Chamber Kicks Off Legal Battle Over Carbon Regs

Background photo by Wikimedia Commons user <a href="http://commons.wikimedia.org/wiki/File:Smokestacks_3958.jpg">Dori</a> used under a CC License


The first shots in the legal battle over the greenhouse gas regulation have officially been fired. After dropping hints of a possible lawsuit last month, US Chamber of Commerce has formally filed a court challenge to the Environmental Protection Agency’s ruling that greenhouse gases endanger public health. 

Rather than attacking the underlying science behind the EPA’s decision, the Chamber says it’s focusing on whether it’s appropriate for the EPA to regulate emissions under the Clean Air Act. “The U.S. Chamber strongly supports efforts to reduce greenhouse gas emissions in the atmosphere, but we believe there’s a right way and a wrong way to achieve that goal,” said Steven J. Law, chief legal officer and general counsel for the Chamber. “The wrong way is through the EPA’s endangerment finding, which triggers Clean Air Act regulation.”

EPA administrator Lisa Jackson, as well as President Barack Obama and other advisers, have repeatedly said that the Clean Air Act is not ideal for dealing with climate change, and that they would prefer new legislation from Congress. But the EPA issued the endangerment finding in response to a specific directive from the Supreme Court in 2007 requiring the agency to determine whether greenhouse gases threaten human health. Once the agency reached the scientific conclusion that such pollutants are a health threat, it was automatically obliged to regulate those gases.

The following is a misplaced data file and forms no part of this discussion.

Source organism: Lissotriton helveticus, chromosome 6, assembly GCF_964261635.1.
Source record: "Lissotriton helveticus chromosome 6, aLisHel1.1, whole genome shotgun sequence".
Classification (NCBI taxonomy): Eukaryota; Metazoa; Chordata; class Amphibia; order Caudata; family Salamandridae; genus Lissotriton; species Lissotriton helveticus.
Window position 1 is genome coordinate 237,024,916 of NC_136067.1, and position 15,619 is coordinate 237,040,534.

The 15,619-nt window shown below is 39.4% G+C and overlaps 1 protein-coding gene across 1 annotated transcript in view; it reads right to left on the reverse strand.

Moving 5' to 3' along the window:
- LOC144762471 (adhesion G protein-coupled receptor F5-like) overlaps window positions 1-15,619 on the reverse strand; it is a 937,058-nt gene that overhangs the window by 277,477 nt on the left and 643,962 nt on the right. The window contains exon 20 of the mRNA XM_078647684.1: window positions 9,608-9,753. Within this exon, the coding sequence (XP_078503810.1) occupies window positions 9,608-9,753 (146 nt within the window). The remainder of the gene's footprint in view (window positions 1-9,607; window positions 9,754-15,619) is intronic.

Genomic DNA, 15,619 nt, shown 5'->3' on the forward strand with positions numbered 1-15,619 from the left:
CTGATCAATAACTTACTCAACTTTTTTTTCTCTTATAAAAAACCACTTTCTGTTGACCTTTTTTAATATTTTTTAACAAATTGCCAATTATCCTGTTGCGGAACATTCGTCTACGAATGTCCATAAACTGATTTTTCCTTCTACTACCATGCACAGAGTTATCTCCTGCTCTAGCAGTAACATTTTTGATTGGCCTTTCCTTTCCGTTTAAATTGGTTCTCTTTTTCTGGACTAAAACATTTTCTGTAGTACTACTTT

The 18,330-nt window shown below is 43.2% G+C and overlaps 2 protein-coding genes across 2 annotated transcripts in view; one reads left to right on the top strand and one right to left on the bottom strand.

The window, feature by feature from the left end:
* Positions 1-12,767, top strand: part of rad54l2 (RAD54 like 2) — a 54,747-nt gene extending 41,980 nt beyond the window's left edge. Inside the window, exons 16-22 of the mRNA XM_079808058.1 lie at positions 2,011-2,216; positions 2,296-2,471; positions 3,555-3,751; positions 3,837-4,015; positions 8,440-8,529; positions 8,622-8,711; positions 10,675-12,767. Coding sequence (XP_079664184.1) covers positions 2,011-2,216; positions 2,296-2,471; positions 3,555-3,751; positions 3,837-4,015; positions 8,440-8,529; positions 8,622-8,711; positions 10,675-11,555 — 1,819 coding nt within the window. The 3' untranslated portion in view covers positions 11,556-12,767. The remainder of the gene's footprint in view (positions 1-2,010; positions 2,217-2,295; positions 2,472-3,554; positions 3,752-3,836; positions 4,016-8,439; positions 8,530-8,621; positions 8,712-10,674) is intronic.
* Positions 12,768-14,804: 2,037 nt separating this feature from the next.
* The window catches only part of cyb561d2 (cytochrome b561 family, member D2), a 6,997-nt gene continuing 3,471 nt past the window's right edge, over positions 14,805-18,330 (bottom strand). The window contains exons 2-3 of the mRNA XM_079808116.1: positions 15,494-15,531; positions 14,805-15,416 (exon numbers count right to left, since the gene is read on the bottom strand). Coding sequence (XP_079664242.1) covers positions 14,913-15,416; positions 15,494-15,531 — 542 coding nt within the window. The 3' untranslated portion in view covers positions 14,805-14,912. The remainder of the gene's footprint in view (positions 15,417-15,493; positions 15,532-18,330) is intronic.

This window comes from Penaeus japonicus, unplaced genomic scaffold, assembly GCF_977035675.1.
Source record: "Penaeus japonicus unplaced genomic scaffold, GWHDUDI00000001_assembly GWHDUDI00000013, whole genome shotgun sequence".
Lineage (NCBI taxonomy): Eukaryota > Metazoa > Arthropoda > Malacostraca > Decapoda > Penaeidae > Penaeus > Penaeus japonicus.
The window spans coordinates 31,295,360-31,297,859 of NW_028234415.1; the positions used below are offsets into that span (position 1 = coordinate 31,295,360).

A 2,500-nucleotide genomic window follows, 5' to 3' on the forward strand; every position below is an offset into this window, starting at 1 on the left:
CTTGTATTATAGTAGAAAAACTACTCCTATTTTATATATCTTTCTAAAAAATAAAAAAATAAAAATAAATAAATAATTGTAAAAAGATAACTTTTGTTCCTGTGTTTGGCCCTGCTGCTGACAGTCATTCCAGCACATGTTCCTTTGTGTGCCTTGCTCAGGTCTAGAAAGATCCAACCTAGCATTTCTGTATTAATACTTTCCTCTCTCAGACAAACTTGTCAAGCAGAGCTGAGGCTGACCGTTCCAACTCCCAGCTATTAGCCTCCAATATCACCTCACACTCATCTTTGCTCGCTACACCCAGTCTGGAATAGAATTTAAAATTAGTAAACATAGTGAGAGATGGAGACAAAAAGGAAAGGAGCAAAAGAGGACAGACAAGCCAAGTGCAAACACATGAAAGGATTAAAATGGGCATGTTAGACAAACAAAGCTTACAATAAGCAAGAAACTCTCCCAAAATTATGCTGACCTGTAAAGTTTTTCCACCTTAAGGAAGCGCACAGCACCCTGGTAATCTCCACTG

Although Chamber claims its not contesting the science of climate change, its submission does just that. The Chamber claims in its statement that the EPA failed to complete “careful analysis of all available data and options” before releasing the “flawed” endangerment finding. And in past statements on this subject, the Chamber has not been shy about engaging in a scientific debate on climate change. Last year the Chamber’s senior vice president for environment, technology and regulatory affairs called for “the Scopes monkey trial of the 21st Century” on climate change (he later backed off). And in its comments on the initial endangerment finding, the Chamber argued that climate change might actually be beneficial for humans, and that the problem of global warming could be solved if more people used air conditioners.

 

 

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